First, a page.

This seasoned veteran sounds like an artist in search of her voice.
After a handful of solid solo efforts and time spent fronting Rilo Kiley, Jenny Lewis is a seasoned veteran who has long maintained a fairly identifiable sound, both vocally and as a writer. Yet with her latest album, On the Line, she sounds like an artist in search of her voice.
Lewis still shows herself to be able to put together some top-notch music and musicians (here including Ringo Starr, Don Was, Beck, Benmont Tench, and Jim Keltner, just to name the ringers), but there’s something decidedly lacking. Where before she remained well contained within a given musical idiom, here she wanders.
A spiritual successor to 2014’s excellent The Voyager – right down to the cover image, albeit with a fairly telling wardrobe change – On the Line once again finds Lewis working with Ryan Adams in the producer’s chair. His recent personal troubles fortunately do not cast a shadow, though his tendency to genre-hop at will does seem to have adversely affected Lewis’ approach. Indeed, a good producer is capable of being both a sympathetic ear and a stylistic steward, helping the artist remain on track and ensure a cohesive product. Adams fails to do that here. And though he only produced part of the album, it’s enough to throw a wrench in the otherwise perfectly proficient works.
Opening with the surging AOR/Laurel Canyon balladry of “Heads Gonna Roll,” On the Line quickly establishes itself as a California record in name-checked geography and feel. This should come as no surprise given Lewis’ long-term residency and the caliber of Southern California session players she’s assembled. But this tends to work against her as she flits from easy-going country rock to Buckingham/Nicks Fleetwood Mac pop balladry to the Beach House-aping “Do Is Do.” The latter is particularly indicative of Lewis searching for a voice that suits the character of the song rather than vice versa.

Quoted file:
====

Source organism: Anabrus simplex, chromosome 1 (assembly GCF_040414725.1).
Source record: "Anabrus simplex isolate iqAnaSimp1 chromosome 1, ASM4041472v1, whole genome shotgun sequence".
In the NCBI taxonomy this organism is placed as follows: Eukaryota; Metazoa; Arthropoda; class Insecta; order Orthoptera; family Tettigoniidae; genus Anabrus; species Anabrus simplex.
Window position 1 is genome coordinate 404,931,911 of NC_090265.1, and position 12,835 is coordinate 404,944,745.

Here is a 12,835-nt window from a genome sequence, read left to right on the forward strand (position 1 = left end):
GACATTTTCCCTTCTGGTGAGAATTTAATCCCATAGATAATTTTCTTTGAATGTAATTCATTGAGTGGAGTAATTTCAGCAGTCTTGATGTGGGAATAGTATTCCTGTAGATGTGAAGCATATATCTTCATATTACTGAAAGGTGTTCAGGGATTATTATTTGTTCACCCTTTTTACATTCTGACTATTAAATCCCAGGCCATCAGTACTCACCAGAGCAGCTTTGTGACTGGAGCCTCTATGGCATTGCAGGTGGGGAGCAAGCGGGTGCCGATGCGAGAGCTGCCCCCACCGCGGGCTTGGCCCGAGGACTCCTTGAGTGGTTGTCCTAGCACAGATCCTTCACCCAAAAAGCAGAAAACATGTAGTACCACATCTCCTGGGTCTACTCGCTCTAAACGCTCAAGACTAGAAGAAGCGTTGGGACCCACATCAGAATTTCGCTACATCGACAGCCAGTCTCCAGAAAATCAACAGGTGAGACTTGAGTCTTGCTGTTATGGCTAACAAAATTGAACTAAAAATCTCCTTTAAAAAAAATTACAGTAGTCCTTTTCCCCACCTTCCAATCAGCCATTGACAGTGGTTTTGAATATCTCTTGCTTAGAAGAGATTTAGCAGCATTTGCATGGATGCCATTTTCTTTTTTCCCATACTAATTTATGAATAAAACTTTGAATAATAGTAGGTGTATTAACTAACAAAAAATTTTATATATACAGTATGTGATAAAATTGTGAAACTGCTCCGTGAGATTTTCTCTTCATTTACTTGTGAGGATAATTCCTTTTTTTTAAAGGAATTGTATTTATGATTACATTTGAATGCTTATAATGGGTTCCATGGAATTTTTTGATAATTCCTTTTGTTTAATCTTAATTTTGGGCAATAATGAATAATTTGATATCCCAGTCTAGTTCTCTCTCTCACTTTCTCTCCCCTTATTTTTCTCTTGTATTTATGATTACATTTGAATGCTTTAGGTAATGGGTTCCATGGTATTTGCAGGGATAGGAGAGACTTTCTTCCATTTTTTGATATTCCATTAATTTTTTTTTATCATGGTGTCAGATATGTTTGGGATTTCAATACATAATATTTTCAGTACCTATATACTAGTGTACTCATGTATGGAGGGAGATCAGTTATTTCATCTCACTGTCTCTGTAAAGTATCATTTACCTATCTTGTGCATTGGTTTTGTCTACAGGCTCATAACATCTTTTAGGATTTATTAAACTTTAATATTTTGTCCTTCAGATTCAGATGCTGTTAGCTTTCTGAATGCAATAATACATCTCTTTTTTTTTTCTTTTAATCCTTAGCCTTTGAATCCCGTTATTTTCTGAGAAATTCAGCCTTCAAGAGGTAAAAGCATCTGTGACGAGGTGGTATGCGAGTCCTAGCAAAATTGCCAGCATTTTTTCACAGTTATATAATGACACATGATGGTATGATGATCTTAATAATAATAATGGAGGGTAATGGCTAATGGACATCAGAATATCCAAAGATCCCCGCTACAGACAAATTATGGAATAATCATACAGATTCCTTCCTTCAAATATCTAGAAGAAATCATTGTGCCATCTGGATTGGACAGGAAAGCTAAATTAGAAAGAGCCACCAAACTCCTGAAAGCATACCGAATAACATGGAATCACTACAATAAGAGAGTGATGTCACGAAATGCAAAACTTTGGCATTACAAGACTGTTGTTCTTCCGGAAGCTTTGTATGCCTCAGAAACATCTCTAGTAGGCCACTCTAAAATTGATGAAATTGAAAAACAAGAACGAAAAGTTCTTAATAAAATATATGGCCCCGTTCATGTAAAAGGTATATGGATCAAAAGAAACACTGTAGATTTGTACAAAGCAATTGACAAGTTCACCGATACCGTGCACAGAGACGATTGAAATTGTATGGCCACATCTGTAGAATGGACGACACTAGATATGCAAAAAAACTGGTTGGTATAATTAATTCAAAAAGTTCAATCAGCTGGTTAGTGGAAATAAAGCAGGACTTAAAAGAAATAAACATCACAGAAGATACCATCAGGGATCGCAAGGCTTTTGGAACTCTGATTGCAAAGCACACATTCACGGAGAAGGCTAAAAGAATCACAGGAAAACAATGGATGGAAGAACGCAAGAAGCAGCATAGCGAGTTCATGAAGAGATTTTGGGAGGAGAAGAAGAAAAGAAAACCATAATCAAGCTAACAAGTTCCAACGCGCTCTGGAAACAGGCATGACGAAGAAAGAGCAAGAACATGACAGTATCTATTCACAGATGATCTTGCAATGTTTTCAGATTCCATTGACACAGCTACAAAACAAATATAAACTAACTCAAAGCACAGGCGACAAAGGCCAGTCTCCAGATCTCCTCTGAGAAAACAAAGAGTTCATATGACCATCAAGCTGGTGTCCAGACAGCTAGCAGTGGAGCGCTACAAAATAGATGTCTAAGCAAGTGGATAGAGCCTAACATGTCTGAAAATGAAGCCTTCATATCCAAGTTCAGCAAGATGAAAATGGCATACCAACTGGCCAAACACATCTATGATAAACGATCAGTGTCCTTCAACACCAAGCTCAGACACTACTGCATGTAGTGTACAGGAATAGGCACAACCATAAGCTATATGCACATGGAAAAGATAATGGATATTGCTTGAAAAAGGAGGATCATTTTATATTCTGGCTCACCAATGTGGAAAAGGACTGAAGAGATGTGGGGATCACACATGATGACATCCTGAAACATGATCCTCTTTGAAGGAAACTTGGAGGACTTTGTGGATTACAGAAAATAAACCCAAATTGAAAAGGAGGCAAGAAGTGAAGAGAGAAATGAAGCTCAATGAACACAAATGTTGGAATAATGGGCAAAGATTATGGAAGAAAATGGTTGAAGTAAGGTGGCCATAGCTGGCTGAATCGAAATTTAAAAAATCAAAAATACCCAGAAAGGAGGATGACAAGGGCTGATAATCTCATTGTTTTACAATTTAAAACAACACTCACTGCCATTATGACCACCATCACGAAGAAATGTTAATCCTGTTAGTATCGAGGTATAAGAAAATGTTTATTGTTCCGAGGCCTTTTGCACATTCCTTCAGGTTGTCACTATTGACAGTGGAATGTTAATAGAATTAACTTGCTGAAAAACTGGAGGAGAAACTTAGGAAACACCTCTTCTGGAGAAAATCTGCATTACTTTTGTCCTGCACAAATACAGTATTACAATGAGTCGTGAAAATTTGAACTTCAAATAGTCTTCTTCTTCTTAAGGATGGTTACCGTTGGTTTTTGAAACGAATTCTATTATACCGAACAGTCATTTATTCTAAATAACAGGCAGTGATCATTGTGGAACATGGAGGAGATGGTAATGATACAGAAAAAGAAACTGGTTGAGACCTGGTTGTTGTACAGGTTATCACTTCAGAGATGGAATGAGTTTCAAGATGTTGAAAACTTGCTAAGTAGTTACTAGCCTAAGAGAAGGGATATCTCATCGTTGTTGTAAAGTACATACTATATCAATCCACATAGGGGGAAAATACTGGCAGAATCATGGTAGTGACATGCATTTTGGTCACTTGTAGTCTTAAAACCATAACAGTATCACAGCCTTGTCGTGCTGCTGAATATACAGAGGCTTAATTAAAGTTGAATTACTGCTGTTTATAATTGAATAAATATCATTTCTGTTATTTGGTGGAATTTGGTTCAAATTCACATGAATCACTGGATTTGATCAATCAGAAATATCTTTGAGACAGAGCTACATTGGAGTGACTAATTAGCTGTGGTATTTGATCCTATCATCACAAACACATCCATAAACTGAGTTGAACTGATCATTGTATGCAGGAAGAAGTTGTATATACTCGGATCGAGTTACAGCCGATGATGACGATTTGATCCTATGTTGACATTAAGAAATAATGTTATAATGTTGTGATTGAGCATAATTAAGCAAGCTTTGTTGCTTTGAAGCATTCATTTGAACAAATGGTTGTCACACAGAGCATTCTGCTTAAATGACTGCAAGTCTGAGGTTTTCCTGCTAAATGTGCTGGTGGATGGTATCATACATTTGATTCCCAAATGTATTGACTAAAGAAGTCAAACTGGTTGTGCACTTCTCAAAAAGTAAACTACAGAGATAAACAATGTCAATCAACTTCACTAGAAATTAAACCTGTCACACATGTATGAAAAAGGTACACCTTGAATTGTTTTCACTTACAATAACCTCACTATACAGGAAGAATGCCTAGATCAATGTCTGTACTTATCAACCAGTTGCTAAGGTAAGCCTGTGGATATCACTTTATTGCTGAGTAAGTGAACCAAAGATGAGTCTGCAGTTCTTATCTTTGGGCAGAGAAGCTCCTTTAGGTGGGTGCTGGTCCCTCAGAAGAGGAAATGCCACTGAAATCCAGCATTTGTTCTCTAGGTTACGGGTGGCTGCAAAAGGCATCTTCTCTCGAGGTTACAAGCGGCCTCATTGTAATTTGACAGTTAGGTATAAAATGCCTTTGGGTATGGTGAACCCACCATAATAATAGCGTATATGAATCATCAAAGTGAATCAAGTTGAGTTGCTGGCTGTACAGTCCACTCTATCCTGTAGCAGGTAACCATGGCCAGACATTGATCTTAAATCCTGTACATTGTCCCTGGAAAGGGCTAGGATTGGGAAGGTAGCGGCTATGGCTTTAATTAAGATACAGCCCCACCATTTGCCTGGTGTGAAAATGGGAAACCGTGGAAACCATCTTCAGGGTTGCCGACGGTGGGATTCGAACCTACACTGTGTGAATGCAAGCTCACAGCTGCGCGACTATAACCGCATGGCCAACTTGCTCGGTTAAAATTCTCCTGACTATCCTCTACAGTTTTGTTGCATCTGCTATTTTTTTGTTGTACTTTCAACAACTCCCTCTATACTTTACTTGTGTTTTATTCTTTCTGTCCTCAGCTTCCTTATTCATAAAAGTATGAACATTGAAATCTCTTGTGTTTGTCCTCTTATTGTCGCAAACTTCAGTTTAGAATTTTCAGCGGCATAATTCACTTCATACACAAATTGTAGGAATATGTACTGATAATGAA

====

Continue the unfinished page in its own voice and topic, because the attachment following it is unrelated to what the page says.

Long time listeners will find it hard to pin down Lewis’ previously inimitable vocals, instead left with a chameleon constantly on the move. The closest she gets to her established musical persona is on “Hollywood Lawn” and certain moments within “Red Bull & Hennessy.” Of course artistic growth and development beyond the status quo is encouraged, but not at the price of losing one’s way.
There could be a very good reason for this sense of searching given the changes in her personal life in the years since The Voyager, most notably her breakup with long-time partner, musician Johnathan Rice, and the reunion/reconciliation that took place in the months leading up to her previously estranged mother’s death. A life-long drug addict and fleeting presence in her daughter’s life, their mending of fences and renewed relationship shows up throughout much of On the Line, particularly on the spare, stuttering funk of “Little White Dove.” On the Line is not a failure. It features some of Lewis’ best material in the title track, “Heads Gonna Roll” and “Red Bull & Hennessy.” But there isn’t enough between these moments to elevate the whole to something beyond a merely pleasant listening experience. It’s a little too tired and relaxed to hold the listener’s attention for 47 minutes.